“The deepest principle in human nature is the craving to be appreciated.” William James
What is appreciation at work?
Appreciation at work involves feeling recognized, valued, and appreciated for the effort you put into your job. Recognition and appreciation are closely related but a little different.
Recognition focuses primarily on performance or the achievement of certain goals. It is based on what a person does.
Appreciation focuses on the value of the individual employee and who the person is.
Both are important, but appreciation is king! University of California at Berkley found a 43% increase in productivity when employees feel valued versus a 23% percent increase with recognition.
Why it’s important
According to a Quantum Workplace, employees that feel they will be recognized are almost three times as likely to be engaged, yet 35% of employees say they receive recognition monthly or weekly. Further, half of employees say they would like more recognition for their work. The bottom line is that feeling appreciated is a basic human need. Employees simply will not stay with your organization and do their best work if they don't feel appreciated.
In the past, if I was summoned to my leader’s office, my first thought wasn’t, “Here we go again. More appreciation and recognition.” It was, “Uh oh, what have I done now?” The fact is that most leaders just don’t show enough recognition and appreciation. So, why don’t we show it more? Some of the reasons include busyness, feeling like it’s not important, feeling overwhelmed with existing responsibilities, and personal discomfort with showing appreciation.
Some worry that they may give too much recognition and it won’t be meaningful or that there has to be some monumental reason why the employee has gone way above and beyond the call of duty to recognize them. I haven’t seen too much recognition as being a problem anywhere I’ve worked! On the contrary, it usually shows up as opportunity when gathering feedback or doing engagement surveys from employees.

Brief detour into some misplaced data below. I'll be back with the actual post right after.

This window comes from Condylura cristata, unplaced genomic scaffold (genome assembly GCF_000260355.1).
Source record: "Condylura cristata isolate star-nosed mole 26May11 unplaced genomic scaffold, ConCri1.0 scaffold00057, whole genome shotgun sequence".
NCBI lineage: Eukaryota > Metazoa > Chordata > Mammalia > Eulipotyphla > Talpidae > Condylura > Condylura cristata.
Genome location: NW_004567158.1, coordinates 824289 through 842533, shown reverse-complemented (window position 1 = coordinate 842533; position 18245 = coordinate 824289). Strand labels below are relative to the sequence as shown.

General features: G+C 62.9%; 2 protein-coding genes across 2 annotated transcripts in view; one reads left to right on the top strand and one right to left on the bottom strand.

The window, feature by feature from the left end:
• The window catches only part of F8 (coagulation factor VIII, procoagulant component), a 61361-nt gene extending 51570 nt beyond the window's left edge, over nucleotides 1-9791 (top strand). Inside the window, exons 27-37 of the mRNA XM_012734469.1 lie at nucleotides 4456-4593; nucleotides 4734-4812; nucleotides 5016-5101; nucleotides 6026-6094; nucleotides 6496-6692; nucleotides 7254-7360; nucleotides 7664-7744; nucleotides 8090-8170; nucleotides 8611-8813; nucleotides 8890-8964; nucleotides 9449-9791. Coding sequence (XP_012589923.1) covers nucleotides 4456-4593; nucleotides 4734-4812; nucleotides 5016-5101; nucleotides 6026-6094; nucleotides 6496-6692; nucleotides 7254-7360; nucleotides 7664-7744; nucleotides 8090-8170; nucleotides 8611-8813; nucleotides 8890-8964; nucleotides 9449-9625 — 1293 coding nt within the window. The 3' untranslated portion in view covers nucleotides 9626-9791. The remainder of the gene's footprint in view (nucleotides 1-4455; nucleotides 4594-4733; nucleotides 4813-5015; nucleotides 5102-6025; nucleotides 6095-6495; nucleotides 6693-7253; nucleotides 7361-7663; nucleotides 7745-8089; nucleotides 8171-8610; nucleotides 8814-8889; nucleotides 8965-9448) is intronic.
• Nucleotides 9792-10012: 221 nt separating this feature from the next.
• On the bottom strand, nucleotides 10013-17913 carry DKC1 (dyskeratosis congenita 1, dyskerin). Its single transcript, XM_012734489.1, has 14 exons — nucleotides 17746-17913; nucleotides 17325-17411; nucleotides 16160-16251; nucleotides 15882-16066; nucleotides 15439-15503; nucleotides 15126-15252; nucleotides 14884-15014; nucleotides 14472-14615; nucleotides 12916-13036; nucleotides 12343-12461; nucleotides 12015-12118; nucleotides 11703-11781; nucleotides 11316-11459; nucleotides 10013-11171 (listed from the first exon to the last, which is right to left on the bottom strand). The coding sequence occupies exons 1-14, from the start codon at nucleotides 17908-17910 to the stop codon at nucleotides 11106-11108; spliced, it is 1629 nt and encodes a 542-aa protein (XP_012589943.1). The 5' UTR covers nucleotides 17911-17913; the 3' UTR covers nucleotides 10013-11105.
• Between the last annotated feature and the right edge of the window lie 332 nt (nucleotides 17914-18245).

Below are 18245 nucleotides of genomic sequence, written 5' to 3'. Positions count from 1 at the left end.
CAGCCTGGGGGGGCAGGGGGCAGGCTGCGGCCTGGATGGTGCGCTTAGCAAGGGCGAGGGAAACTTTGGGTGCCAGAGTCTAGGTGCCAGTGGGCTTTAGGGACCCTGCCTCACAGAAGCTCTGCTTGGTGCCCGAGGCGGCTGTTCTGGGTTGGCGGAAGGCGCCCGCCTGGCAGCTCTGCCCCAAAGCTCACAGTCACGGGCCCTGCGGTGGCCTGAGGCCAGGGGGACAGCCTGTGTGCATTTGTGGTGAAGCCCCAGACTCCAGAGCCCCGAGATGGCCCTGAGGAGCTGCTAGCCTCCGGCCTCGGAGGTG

PATS for Appreciation and Recognition
I find that using the PATS acronym helps guide recognition and appreciation efforts. And it spells PATS like pats on the back. Get it?
P – Take an employee’s personal Preferences into account.
A – Make it Authentic and sincere.
T – Make it Timely.
S – Make it Specific.
Languages of Appreciation at Work
In the book, The 5 Languages of Appreciation at Work, Gary Chapman and Paul White outline five languages through which people like to receive appreciation. They are as follows:
Words of Affirmation.
Acts of Service.
Here are some tips to help you hardwire appreciation into your approach!
Ask employees questions about their likes/dislikes/how they like to be recognized and keep a record of this to utilize personalize recognition.
Verbally thank employees regularly.
Recognize employees on your website or in the newsletter.
Have some gift cards or recognition items handy to give out.
Write thank you notes, texts, or emails often.
Ask employees about others that have been particularly helpful to them and pay it forward!
Celebrate birthdays, anniversaries, and team accomplishments.
Discover employees’ languages of appreciation and incorporate them into your approach. Maybe even do a team session to discover them so members can understand how to recognize others in a meaningful way.
Put time on your schedule for recognition and appreciation!
This is an excerpt from the SHOW YOU CARE Habit in my soon to be released book - 7 Habits of High-Retention Managers.